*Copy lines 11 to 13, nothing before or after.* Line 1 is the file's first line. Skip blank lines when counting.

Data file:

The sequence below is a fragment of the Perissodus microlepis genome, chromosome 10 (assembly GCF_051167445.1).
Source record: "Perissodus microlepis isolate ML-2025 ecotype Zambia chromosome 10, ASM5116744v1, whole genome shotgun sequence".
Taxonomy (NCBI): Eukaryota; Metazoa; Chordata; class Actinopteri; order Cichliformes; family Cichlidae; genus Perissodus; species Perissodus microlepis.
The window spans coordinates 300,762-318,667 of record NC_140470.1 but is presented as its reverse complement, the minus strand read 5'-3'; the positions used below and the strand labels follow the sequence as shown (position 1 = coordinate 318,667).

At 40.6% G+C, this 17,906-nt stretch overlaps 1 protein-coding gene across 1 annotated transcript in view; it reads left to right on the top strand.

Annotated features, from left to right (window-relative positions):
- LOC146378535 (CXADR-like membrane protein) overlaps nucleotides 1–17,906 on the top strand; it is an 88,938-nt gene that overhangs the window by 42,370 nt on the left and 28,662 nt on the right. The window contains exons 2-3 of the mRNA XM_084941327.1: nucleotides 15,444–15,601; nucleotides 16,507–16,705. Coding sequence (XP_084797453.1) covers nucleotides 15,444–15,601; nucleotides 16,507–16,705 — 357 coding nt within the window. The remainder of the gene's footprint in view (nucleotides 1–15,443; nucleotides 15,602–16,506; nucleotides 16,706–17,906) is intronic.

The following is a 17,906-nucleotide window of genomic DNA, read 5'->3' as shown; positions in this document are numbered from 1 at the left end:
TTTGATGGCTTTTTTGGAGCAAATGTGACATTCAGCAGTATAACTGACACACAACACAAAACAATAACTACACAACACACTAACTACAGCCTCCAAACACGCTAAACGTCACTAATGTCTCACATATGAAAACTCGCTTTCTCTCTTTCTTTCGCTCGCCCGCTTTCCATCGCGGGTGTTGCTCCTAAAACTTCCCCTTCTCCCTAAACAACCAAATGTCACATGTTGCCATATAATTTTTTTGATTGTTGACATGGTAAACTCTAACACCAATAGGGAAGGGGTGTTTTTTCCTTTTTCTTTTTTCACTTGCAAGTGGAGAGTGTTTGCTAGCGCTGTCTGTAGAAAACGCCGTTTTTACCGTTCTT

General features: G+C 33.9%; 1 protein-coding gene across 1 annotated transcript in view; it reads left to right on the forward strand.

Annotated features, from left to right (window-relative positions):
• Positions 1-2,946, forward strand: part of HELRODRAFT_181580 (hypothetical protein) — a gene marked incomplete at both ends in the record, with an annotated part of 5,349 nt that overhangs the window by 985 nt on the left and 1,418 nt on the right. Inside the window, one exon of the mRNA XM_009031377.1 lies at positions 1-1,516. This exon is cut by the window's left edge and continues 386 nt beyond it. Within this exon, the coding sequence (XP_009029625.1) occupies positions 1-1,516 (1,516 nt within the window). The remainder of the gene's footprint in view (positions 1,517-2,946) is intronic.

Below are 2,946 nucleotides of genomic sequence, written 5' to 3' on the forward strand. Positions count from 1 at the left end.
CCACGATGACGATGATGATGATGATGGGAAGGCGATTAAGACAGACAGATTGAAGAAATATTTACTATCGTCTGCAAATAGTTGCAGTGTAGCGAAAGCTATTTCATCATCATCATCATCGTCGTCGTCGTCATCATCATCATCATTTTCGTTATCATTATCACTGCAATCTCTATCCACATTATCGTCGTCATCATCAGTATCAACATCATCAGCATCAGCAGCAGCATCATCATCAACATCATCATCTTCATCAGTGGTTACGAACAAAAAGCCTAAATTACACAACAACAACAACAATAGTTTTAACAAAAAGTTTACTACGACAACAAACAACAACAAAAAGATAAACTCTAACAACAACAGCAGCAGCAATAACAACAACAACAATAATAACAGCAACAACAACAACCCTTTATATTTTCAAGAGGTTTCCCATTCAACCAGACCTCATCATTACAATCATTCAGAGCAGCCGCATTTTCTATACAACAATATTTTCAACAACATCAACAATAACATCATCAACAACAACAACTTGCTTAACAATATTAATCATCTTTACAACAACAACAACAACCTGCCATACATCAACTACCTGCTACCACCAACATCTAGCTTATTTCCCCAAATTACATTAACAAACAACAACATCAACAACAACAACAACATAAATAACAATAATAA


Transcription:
Annotated features, from left to right (window-relative positions):
• Positions 1-2,946, forward strand: part of HELRODRAFT_181580 (hypothetical protein) — a gene marked incomplete at both ends in the record, with an annotated part of 5,349 nt that overhangs the window by 985 nt on the left and 1,418 nt on the right. Inside the window, one exon of the mRNA XM_009031377.1 lies at positions 1-1,516. This exon is cut by the window's left edge and continues 386 nt beyond it. Within this exon, the coding sequence (XP_009029625.1) occupies positions 1-1,516 (1,516 nt within the window). The remainder of the gene's footprint in view (positions 1,517-2,946) is intronic.

Below are 2,946 nucleotides of genomic sequence, written 5' to 3' on the forward strand. Positions count from 1 at the left end.